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Effects of stream acidity on non-breeding dippers cinclus cinclus in the south-central highlands of Scotland.

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AQUATIC CONSERVATION: MARINE AND FRESHWATER ECOSYSTEMS, VOL. 5, 25-35 (1995)
Effects of stream acidity on non-breeding Dippers
Cinclus cinclus in the south-central highlands of Scotland
JOHN W. LOGIE
Avian Ecology Unit, DBMS, University of Stirling, Stirling, FK9 4LA, UK
ABSTRACT
1. Macroinvertebrate and Dipper Cinclus cinclus abundances and pH were assessed on four rivers
in the south-central highlands of Scotland in early winter 1990 to examine the general applicability
of Dipper/acidity relationships established during the breeding season (Ormerod et al., 1985; Vickery,
1991).
2. The most acid waters had the lowest invertebrate biomasses and Dipper densities. Birds on these
rivers spent significantly more of the morning foraging and less time at rest, apparently reflecting
reduced prey capture rates and hence the greater time required to replace overnight mass losses.
3. Analysis of published data on seasonal changes in Dipper population densities and individual
energetic demands suggests that even accounting for the higher numbers of Dippers in all habitats
during autumn and winter, energetic requirements both of individuals and populations are greatest
during breeding, when the costs of self maintenance are coupled with the additional demands of
chick rearing.
4. However, from the patterns found here and elsewhere during autumn it appears that the effects
of acidity on Dipper populations are important generally during both the breeding and non-breeding
seasons.
INTRODUCTION
Although the Dipper Cinclus cinclus is widely distributed over much of northern and western Britain
(Gibbons et al., 1993), the susceptibility of many areas to surface water acidification (Battarbee, 1992,
1993), and evidence highlighting the effects of coniferous afforestation on water chemistry (Ormerod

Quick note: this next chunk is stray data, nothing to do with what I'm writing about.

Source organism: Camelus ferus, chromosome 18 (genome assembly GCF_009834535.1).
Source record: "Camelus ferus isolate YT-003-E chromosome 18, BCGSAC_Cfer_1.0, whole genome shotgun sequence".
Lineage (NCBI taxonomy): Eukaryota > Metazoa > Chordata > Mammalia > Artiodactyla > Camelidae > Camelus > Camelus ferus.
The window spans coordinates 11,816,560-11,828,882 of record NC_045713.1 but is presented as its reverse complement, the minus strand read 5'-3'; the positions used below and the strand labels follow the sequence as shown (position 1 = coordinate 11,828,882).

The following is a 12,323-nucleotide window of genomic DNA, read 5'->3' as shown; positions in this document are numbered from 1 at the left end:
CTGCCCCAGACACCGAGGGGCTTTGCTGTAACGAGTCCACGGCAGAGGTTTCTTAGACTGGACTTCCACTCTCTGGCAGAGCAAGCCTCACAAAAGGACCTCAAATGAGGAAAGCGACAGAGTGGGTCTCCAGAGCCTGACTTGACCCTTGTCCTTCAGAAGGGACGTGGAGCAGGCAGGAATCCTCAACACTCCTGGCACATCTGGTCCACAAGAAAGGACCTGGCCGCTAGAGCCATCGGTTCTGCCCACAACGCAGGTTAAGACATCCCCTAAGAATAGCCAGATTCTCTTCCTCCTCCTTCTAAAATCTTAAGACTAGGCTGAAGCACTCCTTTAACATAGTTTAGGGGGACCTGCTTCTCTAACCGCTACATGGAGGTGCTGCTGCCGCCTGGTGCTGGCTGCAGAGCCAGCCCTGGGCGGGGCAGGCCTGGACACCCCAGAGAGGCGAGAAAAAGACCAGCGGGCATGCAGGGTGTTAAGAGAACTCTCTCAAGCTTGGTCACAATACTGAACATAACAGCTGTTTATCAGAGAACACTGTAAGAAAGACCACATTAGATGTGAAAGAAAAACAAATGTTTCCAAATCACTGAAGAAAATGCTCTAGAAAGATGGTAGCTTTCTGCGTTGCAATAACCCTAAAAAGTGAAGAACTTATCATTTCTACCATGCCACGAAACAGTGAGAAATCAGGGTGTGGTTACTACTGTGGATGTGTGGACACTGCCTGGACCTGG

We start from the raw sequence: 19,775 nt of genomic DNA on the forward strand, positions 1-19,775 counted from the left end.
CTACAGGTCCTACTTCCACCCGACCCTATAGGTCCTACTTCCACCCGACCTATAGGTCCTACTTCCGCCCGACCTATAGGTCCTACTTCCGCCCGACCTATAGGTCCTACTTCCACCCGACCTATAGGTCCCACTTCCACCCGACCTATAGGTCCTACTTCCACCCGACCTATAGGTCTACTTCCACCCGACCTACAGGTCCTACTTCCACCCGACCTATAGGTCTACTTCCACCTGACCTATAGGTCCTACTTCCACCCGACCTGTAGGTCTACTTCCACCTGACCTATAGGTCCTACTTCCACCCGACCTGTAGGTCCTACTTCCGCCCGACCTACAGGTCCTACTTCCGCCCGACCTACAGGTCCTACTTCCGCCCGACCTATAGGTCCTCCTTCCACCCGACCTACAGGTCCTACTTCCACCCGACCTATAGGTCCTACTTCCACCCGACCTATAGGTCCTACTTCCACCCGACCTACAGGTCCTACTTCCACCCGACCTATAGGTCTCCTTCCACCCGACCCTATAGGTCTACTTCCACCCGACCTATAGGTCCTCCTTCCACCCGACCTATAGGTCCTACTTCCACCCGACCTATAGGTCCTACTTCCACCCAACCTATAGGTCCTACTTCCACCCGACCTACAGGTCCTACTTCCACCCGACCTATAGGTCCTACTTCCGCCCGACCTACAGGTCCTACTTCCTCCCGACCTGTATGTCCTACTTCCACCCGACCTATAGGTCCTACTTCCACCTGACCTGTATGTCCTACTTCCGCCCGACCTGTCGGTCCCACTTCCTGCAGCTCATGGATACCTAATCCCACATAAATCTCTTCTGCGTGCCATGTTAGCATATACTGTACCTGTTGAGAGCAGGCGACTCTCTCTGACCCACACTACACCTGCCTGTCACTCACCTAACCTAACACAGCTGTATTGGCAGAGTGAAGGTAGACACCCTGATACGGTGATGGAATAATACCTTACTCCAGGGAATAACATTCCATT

et a / . , 1989; Rundle et a / . , 1992; Ormerod et al., 1993) have led to concern over the status of Dipper
populations in many upland catchments. Whereas other aquatic top predators and riparian passerines are
able to utilize prey of terrestrial origin (Yalden, 1986; Mason and MacDonald, 1988; Vickery, 1991),
Dippers are obligate lotic feeders, relying almost exclusively on aquatic invertebrates and fish (Ormerod,
1985; Ormerod et al., 1987). Many of the species important in the diet of Dippers are known to be scarce
under acid conditions (Sutcliffe and Carrick, 1973; Harriman and Morrison, 1982) and breeding densities
of Dippers have previously been linked to the availability of these prey items (Da Prato and Langslow,
1976; Price and Bock, 1983) and the acidity regimes influencing aquatic organisms (Ormerod et al., 1985;
Ormerod et a/., 1986; Vickery, 1991). Since the importance of both catchment and riparian land use in
determining the status of surface waters is now recognized (e.g. Ormerod e t a / ., 1989; Ormerod et a/., 1993),
and European emissions abatement policies are currently being determined based on the susceptibility
of aquatic communities to acidity effects (Nilsson and Grennfelt, 1988; Battarbee, 1992), a thorough
understanding of the ecology of aquatic organisms in relation to water chemistry is required, at all
CCC 1052-7613/95/010025-11
01995 by John Wiley & Sons, Ltd.
Received 22 September 1993
Accepted 2 September 1994
26
J . W . LOCIE
stages of their life cycle. Indeed, Boon (1992) states that ‘(river) conservation management is frequently
ineffective because the requirements of important species or communities are not known’. It has been
suggested that stream acidity will be of most importance for Dippers during the breeding season as acid
waters may be unable to provide the calcium-rich prey needed during egg formation (Ormerod et al., 1991)
or the large food items required for chick-rearing (Ormerod et al., 1985). However, acidity effects at other
times have as yet received little attention. The aim of this work was to assess the general applicability
of Dipper/acidity relationships established during breeding to populations in winter.
METHODS
pH and physical variables
Four rivers were selected for study: the River Devon (NN 940 045-NN 994 044), River Knaik (NN 835 079NN 799 128), Duchray Water (NN 515 010-NN 442 004) and Keltie Water (NN 649 069-NN 639 139), all rising
in the south-central highlands of Scotland (Figure 1). For comparative purposes only upper river sections were
studied, reducing topographical differences between sites to a minimum. Water samples were collected during
periods of intermediate flow at five sites along the length of each river, at approximately weekly intervals
over a 3 week period. Samples were collected in sterile plastic bottles with each bottle being thoroughly
washed in the river before collection of the final sample. pH measurements were made in the laboratory
on the day of collection using a Corning-Eel pH meter (Model 7). The slopes and altitudinal ranges of
the river sections were obtained directly from 1 :25 000 0s Maps.